‘She’s a French composer from the 19th century, around the time of Beethoven,” I overheard a man explain to a well-dressed older woman entering Symphony Hall on Friday evening. It wasn’t hard to deduce that this had been a follow up to the question, “who is Louise Farrenc?”, or, “who is this composer I’ve never heard of, whose music the Handel and Haydn Society is performing tonight?”
As the classical music world scrambles to expand the common-practice-period canon beyond the standard dead white men, Farrenc—a pianist, composer, and pedagogue who was the first female professor at the Paris Conservatoire—has become one of several women whose music is belatedly getting its due acclaim. On Friday evening at Symphony Hall, the French conductor Laurence Equilbey made her H+H debut with the Handel and Haydn Society Orchestra’s first ever performance of music by Farrenc, who was ten years old at the time the Handel and Haydn Society was founded in 1815.
With Insula Orchestra, the France-based period instrument ensemble she founded in 2012, Equilbey has been carrying the torch for Farrenc and other neglected women composers for several years; this past summer, Equilbey and Insula celebrated the release of an album on Warner Classics including Farrenc’s Symphonies Nos. 1 & 3. As H+H President and CEO David Snead told it in his introduction to the program book, it was Equilbey’s idea to pair Farrenc’s Symphony No. 3 with Beethoven’s Symphony No. 6, “Pastoral,” on this weekend’s H&H program.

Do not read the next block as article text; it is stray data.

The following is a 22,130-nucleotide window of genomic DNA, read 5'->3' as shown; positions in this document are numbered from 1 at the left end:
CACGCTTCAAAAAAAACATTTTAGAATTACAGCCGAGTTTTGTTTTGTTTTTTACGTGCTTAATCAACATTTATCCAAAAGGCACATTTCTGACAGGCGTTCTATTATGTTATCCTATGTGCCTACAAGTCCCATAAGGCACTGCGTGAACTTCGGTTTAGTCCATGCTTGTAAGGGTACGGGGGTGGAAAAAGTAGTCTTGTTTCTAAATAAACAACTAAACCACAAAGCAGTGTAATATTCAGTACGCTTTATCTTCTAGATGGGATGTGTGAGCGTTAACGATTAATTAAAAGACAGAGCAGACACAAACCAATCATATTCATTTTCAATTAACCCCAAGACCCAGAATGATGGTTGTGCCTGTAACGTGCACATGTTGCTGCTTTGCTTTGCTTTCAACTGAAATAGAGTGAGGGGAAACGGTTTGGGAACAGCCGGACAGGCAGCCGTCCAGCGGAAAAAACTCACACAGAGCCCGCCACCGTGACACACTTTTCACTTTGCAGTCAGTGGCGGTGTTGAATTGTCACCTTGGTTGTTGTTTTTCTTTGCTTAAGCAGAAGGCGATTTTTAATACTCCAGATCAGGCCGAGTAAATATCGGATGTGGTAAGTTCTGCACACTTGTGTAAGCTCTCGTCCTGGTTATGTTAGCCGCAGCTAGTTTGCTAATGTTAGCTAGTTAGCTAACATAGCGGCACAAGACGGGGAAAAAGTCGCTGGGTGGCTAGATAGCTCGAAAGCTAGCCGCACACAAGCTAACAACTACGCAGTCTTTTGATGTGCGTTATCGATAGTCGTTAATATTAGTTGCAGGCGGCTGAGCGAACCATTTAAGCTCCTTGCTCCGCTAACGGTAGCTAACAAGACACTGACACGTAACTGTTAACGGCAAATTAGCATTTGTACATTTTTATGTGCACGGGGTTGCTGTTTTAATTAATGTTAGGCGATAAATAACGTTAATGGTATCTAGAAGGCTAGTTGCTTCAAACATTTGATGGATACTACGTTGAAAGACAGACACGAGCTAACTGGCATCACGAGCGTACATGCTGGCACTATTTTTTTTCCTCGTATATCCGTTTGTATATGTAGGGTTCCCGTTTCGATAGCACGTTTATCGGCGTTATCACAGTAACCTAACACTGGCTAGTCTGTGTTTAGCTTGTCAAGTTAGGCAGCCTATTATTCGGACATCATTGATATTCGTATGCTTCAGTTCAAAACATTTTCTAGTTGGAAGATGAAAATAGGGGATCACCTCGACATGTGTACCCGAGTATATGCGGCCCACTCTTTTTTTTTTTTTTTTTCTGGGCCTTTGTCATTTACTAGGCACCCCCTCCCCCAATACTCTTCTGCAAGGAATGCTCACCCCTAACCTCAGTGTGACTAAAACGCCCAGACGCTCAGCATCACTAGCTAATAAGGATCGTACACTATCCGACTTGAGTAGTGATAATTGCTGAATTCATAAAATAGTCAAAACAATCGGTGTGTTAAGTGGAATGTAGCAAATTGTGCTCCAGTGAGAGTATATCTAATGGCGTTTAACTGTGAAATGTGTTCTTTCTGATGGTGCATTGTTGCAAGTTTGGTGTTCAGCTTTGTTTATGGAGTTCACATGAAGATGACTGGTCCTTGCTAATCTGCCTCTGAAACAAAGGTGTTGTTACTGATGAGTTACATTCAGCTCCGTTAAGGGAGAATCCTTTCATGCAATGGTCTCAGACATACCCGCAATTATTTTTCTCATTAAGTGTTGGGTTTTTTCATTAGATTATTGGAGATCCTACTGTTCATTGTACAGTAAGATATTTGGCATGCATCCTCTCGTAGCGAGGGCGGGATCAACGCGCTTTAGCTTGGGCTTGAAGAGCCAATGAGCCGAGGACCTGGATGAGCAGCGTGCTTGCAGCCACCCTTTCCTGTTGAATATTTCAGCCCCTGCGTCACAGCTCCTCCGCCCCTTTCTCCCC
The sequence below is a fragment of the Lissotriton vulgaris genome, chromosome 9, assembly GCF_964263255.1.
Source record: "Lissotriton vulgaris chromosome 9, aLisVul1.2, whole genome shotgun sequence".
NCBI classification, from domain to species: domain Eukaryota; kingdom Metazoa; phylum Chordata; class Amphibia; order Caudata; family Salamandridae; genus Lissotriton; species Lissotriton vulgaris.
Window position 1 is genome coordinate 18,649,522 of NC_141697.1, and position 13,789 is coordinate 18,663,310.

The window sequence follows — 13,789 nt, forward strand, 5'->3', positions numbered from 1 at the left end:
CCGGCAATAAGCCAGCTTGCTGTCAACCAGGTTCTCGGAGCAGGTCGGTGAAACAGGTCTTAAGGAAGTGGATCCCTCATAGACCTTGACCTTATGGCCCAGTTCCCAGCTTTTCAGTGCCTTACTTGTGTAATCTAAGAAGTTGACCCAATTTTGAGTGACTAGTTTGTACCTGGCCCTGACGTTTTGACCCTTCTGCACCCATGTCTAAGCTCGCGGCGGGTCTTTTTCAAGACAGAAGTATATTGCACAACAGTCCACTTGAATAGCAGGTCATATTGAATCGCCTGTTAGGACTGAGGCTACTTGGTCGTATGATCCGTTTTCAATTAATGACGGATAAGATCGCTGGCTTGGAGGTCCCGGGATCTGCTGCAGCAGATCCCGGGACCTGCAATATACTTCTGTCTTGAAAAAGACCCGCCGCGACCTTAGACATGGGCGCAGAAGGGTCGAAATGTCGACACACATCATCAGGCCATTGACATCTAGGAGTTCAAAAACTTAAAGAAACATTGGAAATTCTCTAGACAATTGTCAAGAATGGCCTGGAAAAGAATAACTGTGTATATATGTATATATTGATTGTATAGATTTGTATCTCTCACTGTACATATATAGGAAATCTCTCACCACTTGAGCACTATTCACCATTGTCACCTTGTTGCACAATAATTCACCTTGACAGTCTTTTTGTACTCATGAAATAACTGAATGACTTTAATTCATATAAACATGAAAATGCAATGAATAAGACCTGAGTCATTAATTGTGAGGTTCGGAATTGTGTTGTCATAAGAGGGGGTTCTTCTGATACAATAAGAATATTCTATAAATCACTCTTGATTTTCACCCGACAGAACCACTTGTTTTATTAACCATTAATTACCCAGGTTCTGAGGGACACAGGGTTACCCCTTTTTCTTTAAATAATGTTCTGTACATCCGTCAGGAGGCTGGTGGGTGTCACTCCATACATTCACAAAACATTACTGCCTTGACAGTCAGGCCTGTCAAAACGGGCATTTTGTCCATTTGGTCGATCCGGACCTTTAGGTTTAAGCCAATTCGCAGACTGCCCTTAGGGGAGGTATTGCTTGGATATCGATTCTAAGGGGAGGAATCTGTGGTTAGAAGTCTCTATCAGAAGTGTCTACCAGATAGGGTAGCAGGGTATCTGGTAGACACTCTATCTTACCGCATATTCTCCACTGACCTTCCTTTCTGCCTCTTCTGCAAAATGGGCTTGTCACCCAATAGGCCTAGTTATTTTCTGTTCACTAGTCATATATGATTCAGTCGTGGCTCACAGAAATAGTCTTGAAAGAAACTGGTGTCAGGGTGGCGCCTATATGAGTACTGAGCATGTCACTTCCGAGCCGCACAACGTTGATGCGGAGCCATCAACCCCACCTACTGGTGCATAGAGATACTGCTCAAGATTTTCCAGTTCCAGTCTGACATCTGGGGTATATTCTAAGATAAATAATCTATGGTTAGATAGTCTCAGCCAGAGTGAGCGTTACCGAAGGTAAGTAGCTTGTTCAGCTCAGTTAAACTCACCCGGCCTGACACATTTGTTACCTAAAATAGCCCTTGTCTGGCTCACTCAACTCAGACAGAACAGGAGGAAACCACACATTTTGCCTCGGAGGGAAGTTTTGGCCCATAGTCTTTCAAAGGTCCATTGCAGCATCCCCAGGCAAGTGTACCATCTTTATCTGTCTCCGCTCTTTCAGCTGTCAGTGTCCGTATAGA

In a historical sense, this was a prescient move. Parisian audiences of Farrenc’s era favored opera and chamber music over symphonic music, and for the Conservatoire’s orchestra, which premiered Farrenc’s Symphony No. 3, Beethoven was the undisputed king. From a present-day programming perspective, it was also smart; Beethoven’s blissful “Pastoral” symphony will fill seats no matter what’s on the other half of the program. Friday drew a respectably sized crowd to Symphony Hall, and it’s probably safe to say that Farrenc and Equilbey both have some new admirers.
The orchestra greeted Farrenc’s symphony like an old friend, with no tenuousness about it. Clarinetist Eric Hoeprich introduced the lullaby-like second movement with a languid, liquid solo; even with no programmatic images a la Beethoven, there was plenty that was pastoral about the Farrenc symphony. Concertmaster Aisslinn Nosky mustered the strings through the third movement’s twisty, speedy scherzo, interrupted by a genteel trio featuring a horn melody that had a distinct resemblance to “A-Hunting We Will Go.” The unaffected and deeply nuanced performance was perhaps the best case that could have been made for Farrenc’s full inclusion in the canon; why not a Louise Farrenc symphony instead of yet another rerun of something by Robert Schumann or Felix Mendelssohn?
If Equilbey and the orchestra treated the unfamiliar piece like a beloved chestnut, they treated Beethoven’s Symphony No. 6 like something fresh and free of expectations. Equilbey’s approach was lean and unfussy, emphasizing the darker hues of the usually relentlessly sunny symphony. This was especially revelatory in the second movement, “Scene by the Brook.” Even the fullest textures were astoundingly transparent, showing off the depth and nuance of Beethoven’s orchestration. The third movement’s repetitive peasant dance often bogs down with a syrupy sheen, but Equilbey’s peasants were delightfully fleet-footed, giving the shift to cut time a raucous contrast. Timpanist Jonathan Hess conjured a violently rattling thunderstorm that made several audience members jump in their seats, before the tender hymn of the finale cast a golden light over everything. The evening ended with a surprise encore, Beethoven’s “The Ruins of Athens” overture; the duet of symphonies had felt like a complete evening on its own, but I wasn’t going to turn down a few extra minutes in the world that the group onstage had created.
HANDEL AND HAYDN SOCIETY
Friday. At Symphony Hall. Repeats Sunday. www.handelandhaydn.org